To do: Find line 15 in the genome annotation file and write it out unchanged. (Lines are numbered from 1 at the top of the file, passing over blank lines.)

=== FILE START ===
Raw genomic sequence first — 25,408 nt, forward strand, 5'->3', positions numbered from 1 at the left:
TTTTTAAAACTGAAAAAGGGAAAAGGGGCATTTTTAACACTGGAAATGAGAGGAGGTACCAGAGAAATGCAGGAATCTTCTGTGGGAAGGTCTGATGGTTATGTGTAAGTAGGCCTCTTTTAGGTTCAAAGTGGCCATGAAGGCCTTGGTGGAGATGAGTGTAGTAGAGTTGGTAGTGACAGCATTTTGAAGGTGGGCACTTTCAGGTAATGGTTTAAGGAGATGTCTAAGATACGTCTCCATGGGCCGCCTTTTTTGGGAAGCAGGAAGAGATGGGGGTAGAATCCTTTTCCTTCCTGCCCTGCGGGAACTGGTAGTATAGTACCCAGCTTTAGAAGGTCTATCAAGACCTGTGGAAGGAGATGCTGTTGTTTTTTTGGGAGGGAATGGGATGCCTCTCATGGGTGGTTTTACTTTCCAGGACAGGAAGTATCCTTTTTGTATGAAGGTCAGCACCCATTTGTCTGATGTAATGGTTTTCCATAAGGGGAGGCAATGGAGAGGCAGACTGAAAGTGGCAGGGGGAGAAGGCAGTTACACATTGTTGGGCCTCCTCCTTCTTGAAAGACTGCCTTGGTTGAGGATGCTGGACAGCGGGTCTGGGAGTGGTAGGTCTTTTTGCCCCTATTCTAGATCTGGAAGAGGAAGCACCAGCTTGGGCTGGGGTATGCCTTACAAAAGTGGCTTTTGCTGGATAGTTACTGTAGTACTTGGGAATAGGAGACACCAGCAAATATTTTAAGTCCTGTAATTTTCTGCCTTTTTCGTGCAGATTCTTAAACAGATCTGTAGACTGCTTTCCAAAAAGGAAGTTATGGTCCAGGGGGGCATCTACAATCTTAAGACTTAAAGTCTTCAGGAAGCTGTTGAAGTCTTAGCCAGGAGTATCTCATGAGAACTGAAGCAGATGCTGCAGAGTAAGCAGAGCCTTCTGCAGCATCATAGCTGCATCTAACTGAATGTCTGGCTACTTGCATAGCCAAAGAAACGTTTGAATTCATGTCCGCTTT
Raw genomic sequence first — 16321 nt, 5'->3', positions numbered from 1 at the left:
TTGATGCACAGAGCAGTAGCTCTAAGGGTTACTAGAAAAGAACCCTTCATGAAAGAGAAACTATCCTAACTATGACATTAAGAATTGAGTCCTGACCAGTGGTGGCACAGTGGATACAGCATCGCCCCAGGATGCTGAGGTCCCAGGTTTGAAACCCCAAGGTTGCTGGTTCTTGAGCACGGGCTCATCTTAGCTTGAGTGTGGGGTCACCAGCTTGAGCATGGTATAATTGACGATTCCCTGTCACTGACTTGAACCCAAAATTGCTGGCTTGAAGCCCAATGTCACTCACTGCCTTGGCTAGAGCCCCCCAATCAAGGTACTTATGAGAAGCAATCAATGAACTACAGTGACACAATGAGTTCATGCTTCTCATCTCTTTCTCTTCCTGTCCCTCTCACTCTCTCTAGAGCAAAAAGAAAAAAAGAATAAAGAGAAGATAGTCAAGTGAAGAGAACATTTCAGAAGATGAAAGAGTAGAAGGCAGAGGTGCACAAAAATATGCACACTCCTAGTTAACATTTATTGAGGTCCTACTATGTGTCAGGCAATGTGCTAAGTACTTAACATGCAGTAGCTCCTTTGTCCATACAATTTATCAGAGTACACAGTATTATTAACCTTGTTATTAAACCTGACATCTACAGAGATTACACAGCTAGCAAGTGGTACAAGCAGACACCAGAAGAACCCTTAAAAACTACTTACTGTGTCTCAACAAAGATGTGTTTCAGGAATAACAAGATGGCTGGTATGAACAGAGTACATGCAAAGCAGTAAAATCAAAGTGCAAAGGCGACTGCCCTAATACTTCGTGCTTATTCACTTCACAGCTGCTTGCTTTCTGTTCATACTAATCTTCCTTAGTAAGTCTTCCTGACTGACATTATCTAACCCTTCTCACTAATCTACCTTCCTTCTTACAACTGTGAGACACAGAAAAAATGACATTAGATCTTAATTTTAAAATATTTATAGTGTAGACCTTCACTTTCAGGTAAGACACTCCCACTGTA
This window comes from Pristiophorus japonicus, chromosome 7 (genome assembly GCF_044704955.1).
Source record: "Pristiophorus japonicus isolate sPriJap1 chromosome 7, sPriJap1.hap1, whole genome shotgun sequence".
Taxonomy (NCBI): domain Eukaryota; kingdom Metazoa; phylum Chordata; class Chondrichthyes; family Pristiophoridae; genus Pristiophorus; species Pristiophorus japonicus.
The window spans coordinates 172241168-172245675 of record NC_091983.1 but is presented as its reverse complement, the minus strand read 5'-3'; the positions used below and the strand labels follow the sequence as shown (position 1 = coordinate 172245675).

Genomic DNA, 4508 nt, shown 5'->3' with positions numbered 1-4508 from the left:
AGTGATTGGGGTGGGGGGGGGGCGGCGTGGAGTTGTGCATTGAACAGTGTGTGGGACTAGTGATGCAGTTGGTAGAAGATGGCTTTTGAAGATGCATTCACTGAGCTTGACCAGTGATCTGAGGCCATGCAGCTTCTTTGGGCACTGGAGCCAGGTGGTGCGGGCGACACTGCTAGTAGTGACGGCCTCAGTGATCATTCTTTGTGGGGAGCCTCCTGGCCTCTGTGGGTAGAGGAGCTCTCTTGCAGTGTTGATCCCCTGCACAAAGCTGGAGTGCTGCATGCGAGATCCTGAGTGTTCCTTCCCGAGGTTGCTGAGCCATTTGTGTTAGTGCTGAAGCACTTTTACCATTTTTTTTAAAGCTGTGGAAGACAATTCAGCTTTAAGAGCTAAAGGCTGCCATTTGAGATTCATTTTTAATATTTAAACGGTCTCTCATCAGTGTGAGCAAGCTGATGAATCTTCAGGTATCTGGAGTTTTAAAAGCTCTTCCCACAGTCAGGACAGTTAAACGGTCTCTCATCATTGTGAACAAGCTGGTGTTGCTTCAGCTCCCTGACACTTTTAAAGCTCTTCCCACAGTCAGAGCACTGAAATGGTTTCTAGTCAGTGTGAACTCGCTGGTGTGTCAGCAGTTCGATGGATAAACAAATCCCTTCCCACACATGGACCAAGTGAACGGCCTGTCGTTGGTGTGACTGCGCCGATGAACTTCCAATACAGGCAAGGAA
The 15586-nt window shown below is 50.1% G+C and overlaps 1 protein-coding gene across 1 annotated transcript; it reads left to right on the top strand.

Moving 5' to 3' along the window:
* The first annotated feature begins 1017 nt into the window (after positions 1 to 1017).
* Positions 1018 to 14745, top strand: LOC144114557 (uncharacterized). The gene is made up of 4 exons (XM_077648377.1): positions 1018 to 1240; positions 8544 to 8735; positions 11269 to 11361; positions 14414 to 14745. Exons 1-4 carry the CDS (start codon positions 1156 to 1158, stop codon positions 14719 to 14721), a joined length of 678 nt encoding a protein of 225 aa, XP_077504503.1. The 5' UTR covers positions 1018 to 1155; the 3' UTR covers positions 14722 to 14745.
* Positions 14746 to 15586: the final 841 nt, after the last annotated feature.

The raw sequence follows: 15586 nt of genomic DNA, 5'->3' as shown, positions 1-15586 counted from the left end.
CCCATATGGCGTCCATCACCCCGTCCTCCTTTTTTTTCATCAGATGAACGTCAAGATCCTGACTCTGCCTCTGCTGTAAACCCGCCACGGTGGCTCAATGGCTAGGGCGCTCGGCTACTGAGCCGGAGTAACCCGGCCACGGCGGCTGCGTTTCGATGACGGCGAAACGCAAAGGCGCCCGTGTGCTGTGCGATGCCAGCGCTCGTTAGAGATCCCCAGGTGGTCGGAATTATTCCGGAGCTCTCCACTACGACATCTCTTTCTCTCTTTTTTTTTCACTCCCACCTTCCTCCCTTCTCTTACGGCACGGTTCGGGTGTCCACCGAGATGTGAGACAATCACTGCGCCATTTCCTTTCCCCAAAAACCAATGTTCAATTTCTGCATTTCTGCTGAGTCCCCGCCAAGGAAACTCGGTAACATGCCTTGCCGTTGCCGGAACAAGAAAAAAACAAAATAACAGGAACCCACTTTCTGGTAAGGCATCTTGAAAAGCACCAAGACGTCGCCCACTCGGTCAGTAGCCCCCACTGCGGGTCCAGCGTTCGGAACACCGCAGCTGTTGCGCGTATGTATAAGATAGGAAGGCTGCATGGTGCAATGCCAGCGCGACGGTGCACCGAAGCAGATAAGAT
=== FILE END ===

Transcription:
* Positions 14746 to 15586: the final 841 nt, after the last annotated feature.